What had been the annual Senior Fair is being expanded into an event called the “Community Health and Safety Fair,” which will run from 9 am to 3 pm today in the John Searing Auditorium at the Cowlitz PUD building in Longview. PUD officials say that this is intended as an event to get customers in touch with services that meet their needs, providing a place to learn about products and services offered by local agencies. More than twenty organizations and groups are signed up to take part, providing information on things like home safety, veterans resources, nutrition, health and wellness, senior care services, energy efficiency, health resources and other topics. Admission is free; refreshments will be served, and they’ll also be giving away door prizes.
As we make those travel plans for the Labor Day holiday weekend, be aware of some construction in the Chehalis area that could slow you down. Work starts today on repair of a damaged girder on the Chamber Way. Starting at 7 this evening, single-lane closures of the freeway are planned at that bridge, going until 7 tomorrow morning. Those overnight lane closures will run Monday through Friday, continuing into the fall. In addition, at least four full closures of the northbound freeway will be required during this repair project. The dates for those closures will be announced when they are scheduled. Off- and on-ramps are expected to remain open during this work. Get more details from the Washington Department of Transportation.
Current Longview City Council member Steve Moon and former Councilman Chuck Wallace will be featured at this month’s meeting of the Cowlitz County Democratic Women. Moon is running for the position he was appointed to last year, and is being challenged by Janice Barrera. Wallace is trying to get back on the council after a four-year hiatus, running against incumbent Chet Makinster. Today’s meeting starts at 11:30 in the Kelso Senior Center, located in the old Catlin Hall in West Kelso. A no-host luncheon will be available for purchase.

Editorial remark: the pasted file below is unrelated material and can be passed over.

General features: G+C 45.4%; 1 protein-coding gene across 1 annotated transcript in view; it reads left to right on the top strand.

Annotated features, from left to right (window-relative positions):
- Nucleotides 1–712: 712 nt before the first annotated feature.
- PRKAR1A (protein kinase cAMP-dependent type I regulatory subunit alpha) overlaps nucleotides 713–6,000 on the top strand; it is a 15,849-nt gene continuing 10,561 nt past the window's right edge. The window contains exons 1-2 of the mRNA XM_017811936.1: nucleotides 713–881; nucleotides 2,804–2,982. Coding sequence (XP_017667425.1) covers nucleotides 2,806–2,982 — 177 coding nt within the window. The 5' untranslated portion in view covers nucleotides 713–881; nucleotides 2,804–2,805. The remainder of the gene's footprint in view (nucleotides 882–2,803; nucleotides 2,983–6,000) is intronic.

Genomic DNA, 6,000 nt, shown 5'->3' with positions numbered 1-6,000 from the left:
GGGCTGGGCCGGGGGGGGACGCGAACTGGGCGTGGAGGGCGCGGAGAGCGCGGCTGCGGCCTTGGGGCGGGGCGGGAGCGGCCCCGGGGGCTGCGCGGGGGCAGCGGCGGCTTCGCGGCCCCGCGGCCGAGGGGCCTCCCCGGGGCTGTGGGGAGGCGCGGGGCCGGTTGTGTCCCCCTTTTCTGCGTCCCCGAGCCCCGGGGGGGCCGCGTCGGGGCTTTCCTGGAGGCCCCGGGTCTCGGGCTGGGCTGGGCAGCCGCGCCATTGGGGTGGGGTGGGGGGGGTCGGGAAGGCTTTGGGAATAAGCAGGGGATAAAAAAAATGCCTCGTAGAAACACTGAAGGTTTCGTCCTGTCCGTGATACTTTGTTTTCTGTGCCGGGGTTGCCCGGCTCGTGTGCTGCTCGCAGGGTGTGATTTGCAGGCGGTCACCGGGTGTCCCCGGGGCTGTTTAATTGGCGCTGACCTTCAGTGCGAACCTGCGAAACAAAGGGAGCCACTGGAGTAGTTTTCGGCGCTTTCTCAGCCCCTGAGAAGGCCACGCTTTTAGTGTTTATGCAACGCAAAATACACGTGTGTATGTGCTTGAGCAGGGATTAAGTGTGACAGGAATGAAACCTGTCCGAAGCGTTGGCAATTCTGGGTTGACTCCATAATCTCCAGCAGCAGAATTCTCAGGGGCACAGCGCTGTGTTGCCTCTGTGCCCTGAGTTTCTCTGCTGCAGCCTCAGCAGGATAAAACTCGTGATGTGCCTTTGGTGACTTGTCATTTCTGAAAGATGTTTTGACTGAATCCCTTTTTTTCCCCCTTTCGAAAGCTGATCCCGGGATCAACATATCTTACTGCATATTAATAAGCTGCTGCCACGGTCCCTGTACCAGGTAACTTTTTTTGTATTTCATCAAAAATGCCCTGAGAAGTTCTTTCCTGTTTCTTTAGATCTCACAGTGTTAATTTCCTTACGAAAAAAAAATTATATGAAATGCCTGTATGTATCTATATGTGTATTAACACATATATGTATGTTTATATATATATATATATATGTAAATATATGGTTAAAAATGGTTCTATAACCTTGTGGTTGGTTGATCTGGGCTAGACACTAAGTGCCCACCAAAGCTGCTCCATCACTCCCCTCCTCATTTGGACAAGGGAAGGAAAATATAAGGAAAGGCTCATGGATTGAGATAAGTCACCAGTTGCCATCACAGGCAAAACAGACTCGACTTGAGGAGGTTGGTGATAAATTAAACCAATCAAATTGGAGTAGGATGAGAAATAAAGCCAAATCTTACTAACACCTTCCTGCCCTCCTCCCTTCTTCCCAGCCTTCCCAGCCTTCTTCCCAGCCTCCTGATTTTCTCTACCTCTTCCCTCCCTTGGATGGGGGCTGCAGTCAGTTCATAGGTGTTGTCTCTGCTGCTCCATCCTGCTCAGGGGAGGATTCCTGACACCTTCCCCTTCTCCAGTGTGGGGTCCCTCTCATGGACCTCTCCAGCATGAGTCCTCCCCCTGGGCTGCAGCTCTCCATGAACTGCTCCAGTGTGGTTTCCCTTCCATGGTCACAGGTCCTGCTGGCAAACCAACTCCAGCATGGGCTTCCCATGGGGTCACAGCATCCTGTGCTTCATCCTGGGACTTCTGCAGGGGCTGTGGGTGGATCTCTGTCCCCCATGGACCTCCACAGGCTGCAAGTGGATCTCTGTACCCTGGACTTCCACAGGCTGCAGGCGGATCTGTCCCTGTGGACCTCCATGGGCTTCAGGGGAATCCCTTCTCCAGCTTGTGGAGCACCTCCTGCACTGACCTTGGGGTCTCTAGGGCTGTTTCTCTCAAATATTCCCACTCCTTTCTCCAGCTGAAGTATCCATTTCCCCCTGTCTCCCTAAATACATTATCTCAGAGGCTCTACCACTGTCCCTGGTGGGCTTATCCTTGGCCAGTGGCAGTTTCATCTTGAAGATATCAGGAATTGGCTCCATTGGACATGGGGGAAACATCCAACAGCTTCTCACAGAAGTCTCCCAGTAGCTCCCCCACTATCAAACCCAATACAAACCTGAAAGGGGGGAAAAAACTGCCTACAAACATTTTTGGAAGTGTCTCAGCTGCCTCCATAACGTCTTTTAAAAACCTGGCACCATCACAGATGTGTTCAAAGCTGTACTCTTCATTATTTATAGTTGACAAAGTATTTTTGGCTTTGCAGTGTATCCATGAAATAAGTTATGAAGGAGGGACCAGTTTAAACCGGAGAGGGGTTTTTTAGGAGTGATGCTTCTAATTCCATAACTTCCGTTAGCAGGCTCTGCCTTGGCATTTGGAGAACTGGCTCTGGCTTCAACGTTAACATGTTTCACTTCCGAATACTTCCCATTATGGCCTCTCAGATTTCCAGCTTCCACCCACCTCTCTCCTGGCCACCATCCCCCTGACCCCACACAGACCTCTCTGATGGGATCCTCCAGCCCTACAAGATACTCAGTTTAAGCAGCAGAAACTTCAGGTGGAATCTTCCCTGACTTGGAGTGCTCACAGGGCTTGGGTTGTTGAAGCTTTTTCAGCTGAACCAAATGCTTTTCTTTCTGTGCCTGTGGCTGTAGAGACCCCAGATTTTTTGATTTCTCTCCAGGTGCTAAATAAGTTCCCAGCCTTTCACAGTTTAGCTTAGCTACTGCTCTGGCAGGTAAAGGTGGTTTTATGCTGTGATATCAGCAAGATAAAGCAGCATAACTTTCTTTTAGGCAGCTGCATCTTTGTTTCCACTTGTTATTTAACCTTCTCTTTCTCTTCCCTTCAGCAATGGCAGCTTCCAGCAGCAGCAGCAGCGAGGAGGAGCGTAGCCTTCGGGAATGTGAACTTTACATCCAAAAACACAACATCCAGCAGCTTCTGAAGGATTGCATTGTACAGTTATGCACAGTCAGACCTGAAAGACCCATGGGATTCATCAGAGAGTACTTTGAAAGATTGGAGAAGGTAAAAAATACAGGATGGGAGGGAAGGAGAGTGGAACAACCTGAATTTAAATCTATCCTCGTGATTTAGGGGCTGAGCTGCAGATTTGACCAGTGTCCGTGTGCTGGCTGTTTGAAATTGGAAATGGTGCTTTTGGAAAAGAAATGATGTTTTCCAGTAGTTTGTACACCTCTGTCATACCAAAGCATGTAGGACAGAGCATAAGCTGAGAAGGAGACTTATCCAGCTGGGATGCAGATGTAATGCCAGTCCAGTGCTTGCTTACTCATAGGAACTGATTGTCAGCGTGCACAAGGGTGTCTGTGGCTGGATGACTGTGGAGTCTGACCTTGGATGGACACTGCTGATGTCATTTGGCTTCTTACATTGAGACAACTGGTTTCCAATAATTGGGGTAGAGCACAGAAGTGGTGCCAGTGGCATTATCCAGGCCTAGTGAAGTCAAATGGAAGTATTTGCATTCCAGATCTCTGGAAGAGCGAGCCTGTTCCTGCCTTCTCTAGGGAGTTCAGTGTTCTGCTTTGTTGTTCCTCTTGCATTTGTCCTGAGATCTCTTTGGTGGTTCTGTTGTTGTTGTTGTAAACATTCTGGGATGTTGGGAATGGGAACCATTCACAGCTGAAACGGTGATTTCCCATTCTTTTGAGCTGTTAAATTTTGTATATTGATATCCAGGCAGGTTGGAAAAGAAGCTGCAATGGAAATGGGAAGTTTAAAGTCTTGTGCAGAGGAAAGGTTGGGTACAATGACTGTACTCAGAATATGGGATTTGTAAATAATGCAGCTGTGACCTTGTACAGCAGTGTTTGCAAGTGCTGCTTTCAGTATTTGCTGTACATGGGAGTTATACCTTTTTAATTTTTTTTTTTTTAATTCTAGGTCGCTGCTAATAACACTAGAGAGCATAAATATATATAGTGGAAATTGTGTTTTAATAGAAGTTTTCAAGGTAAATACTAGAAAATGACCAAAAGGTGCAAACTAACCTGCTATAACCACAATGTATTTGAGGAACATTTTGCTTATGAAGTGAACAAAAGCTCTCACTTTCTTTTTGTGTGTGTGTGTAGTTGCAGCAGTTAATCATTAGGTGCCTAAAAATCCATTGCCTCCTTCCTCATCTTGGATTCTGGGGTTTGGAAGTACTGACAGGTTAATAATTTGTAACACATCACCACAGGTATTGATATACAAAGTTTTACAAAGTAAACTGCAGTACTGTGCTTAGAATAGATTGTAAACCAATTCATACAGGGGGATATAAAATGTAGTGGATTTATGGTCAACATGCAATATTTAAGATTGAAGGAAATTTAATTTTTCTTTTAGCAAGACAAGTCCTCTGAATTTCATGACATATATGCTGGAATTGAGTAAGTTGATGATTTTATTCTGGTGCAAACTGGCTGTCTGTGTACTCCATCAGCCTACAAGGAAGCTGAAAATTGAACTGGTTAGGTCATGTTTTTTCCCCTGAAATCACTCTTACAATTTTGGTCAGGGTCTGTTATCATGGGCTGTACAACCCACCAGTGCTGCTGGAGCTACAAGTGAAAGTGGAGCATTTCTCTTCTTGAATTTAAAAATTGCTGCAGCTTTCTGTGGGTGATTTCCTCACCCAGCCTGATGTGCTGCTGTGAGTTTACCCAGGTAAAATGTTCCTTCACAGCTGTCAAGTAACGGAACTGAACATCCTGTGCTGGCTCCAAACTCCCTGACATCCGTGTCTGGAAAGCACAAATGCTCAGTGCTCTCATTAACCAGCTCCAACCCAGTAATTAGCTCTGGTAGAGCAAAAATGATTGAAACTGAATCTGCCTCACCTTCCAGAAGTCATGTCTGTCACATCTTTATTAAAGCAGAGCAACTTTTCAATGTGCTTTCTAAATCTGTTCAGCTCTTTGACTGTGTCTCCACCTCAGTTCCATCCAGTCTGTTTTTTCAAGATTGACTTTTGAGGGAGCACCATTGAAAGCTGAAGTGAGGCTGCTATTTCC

The anonymous donor who had been looking to build up some steam for the Shay Locomotive Pavilion donation drive apparently has accomplished that goal, as the City of Longview announces that five separate checks for $1,000 apiece have been donated in the past five days. The donor announced that they would make three separate donations of $1,000 apiece, if others in the community stepped up with individual $1,000 donations. Five separate donations were received within a week, along with another donation of $3,000. Other smaller donations of $5 to $100 have also been received. Between $50,000 and $75,000 is needed to fund the Pavilion, which would be constructed next to the Longview Public Library; this collection of $11,000 is just a start on that total. If you would like to help out, donations can be made to “Friends of Longview-Shay Locomotive Pavilion, P. O. Box 1042, Longview, Washington.” All donations are tax-deductible.
The Texas Rangers downed the Seattle Mariners 4-3 in 10 innings last night. The Rangers scored the game winner on a controversial balk call against Danny Farquhar. The M’s and Rangers play a day game today, KLOG 11:30 am. Felix Hernandez gets the start for Seattle…..The Seahawks cut the roster down to 75 yesterday, including placing Percy Harvin on the PUP list. Harvin will miss at least the first six games of the season…..WSU football coach Mike Leach will go with Connor Halliday as the starter at quarterback when the Cougs take on Auburn Saturday…..There will be no public tours of the new Husky Stadium before Saturday’s opener with Boise State…..Green River beat LCC 2-0 in women’s soccer yesterday in Tukwila. LCC plays Skagit today at 10:30 am.
Felicia Conley, 52, and Jyme Clayberg, 72, of Longview are at Columbia Memorial Hospital in Astoria, after having suffered “serious, but non-life-threatening” injuries in a two-car crash late yesterday morning near Gearhart. Oregon State Police say that Conley and Clayberg were driving south on Highway 101, as Elias Urdahl, 28, of Shelton was driving north. Urdahl slowed for traffic, and then was rear-ended by a truck driven by Craig Freuhling, 26, of Naselle. Urdahl’s truck was pushed into the path of the car Conley was driving, and they crashed. Urdahl and Freuhling were unhurt. So far, no citations have been issued.